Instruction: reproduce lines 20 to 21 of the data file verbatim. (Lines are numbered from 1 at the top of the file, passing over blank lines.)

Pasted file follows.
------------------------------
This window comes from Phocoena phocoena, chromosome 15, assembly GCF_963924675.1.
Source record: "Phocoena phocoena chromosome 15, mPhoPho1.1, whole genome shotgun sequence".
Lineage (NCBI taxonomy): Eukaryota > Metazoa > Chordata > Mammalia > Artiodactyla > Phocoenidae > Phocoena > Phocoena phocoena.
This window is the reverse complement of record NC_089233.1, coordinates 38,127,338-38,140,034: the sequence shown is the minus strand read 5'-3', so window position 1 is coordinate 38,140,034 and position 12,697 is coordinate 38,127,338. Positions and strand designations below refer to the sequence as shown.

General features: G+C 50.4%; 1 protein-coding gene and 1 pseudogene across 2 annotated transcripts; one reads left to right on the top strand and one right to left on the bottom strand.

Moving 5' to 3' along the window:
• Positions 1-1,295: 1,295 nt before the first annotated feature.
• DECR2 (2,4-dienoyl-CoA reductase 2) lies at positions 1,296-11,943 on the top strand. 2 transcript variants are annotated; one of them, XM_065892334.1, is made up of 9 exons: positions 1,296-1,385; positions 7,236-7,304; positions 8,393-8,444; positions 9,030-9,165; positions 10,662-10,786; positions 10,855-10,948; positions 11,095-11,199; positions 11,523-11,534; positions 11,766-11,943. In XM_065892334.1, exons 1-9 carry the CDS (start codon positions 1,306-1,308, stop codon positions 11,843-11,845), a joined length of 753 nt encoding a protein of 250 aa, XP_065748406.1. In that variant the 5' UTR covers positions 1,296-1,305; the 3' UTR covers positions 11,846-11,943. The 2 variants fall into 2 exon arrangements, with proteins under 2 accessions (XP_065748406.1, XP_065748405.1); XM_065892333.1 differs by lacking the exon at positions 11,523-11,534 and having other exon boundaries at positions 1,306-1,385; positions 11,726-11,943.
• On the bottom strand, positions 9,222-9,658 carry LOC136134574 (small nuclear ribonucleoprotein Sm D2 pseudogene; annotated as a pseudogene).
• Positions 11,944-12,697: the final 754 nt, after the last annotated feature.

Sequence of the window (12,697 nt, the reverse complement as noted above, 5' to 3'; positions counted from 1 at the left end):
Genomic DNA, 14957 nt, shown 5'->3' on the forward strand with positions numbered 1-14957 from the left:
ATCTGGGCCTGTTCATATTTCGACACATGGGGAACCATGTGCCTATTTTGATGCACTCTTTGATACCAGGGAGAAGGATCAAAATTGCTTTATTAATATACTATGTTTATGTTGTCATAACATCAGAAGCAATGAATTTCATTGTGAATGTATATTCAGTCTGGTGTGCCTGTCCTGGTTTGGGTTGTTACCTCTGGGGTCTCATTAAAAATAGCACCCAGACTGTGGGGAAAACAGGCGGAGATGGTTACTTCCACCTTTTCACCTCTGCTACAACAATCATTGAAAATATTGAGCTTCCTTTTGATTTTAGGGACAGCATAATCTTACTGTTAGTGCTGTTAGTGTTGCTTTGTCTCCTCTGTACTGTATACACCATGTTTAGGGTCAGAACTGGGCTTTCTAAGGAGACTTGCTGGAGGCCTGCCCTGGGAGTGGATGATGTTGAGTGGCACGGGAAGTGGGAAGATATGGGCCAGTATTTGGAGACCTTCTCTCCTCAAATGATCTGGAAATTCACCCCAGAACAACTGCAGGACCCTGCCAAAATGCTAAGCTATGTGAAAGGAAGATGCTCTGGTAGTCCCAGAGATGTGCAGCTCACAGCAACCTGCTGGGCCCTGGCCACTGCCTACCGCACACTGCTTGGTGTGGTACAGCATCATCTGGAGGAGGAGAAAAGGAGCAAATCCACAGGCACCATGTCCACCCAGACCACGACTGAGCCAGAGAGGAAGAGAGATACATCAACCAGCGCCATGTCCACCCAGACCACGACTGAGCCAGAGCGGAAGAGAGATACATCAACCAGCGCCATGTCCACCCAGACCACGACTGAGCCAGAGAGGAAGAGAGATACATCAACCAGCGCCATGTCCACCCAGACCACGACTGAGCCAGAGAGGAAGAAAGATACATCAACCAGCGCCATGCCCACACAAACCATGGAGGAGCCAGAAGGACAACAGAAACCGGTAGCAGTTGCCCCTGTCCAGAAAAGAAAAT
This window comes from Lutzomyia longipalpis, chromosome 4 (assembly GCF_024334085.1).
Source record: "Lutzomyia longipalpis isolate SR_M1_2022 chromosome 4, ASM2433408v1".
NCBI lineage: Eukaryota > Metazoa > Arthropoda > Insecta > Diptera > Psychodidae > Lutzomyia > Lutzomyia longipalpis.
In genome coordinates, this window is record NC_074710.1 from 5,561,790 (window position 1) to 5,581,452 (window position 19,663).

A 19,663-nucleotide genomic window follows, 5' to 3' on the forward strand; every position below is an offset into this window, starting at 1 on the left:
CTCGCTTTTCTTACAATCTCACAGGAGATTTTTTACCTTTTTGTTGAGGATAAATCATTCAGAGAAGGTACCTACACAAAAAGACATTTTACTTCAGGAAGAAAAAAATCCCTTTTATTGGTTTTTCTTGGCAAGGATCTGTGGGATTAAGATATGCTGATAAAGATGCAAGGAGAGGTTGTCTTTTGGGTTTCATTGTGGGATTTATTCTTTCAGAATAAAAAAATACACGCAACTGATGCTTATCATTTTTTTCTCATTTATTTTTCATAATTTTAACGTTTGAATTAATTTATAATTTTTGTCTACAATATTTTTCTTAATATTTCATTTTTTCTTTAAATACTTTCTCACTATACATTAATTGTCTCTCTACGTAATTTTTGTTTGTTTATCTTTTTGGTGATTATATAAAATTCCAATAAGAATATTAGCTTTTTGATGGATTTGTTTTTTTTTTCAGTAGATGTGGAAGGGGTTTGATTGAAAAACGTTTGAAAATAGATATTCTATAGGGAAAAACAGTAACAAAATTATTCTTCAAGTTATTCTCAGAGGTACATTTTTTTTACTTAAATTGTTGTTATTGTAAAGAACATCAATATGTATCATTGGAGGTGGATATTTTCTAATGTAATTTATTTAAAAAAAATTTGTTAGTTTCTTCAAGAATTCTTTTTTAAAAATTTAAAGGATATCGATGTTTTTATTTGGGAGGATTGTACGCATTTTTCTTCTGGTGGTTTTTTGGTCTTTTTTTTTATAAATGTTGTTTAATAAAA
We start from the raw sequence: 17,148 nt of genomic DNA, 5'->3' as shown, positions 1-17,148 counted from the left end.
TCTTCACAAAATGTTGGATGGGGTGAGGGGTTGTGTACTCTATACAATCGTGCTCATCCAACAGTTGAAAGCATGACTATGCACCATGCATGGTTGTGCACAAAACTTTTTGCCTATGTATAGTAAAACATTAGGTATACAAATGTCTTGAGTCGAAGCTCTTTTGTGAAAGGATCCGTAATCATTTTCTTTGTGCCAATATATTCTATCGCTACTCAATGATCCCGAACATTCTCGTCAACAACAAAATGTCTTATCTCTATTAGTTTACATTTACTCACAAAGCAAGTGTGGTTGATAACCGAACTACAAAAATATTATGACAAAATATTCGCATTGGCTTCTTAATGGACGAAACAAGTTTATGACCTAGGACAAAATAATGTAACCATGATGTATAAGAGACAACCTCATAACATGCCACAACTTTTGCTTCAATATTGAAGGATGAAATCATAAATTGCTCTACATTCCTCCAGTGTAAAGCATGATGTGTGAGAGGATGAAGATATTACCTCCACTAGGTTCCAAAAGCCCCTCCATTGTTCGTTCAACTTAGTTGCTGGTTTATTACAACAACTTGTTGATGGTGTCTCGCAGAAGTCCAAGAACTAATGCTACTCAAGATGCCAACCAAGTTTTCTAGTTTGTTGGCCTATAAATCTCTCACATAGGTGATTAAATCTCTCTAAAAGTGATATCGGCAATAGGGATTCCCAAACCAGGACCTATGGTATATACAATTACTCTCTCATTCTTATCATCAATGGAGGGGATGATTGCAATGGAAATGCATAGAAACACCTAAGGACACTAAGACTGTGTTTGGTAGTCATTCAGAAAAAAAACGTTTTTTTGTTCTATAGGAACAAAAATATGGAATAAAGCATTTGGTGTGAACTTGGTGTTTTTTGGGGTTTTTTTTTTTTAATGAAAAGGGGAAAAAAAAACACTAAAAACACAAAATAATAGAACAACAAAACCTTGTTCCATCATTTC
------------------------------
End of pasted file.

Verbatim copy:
We start from the raw sequence: 17,148 nt of genomic DNA, 5'->3' as shown, positions 1-17,148 counted from the left end.
TCTTCACAAAATGTTGGATGGGGTGAGGGGTTGTGTACTCTATACAATCGTGCTCATCCAACAGTTGAAAGCATGACTATGCACCATGCATGGTTGTGCACAAAACTTTTTGCCTATGTATAGTAAAACATTAGGTATACAAATGTCTTGAGTCGAAGCTCTTTTGTGAAAGGATCCGTAATCATTTTCTTTGTGCCAATATATTCTATCGCTACTCAATGATCCCGAACATTCTCGTCAACAACAAAATGTCTTATCTCTATTAGTTTACATTTACTCACAAAGCAAGTGTGGTTGATAACCGAACTACAAAAATATTATGACAAAATATTCGCATTGGCTTCTTAATGGACGAAACAAGTTTATGACCTAGGACAAAATAATGTAACCATGATGTATAAGAGACAACCTCATAACATGCCACAACTTTTGCTTCAATATTGAAGGATGAAATCATAAATTGCTCTACATTCCTCCAGTGTAAAGCATGATGTGTGAGAGGATGAAGATATTACCTCCACTAGGTTCCAAAAGCCCCTCCATTGTTCGTTCAACTTAGTTGCTGGTTTATTACAACAACTTGTTGATGGTGTCTCGCAGAAGTCCAAGAACTAATGCTACTCAAGATGCCAACCAAGTTTTCTAGTTTGTTGGCCTATAAATCTCTCACATAGGTGATTAAATCTCTCTAAAAGTGATATCGGCAATAGGGATTCCCAAACCAGGACCTATGGTATATACAATTACTCTCTCATTCTTATCATCAATGGAGGGGATGATTGCAATGGAAATGCATAGAAACACCTAAGGACACTAAGACTGTGTTTGGTAGTCATTCAGAAAAAAAACGTTTTTTTGTTCTATAGGAACAAAAATATGGAATAAAGCATTTGGTGTGAACTTGGTGTTTTTTGGGGTTTTTTTTTTTTAATGAAAAGGGGAAAAAAAAACACTAAAAACACAAAATAATAGAACAACAAAACCTTGTTCCATCATTTC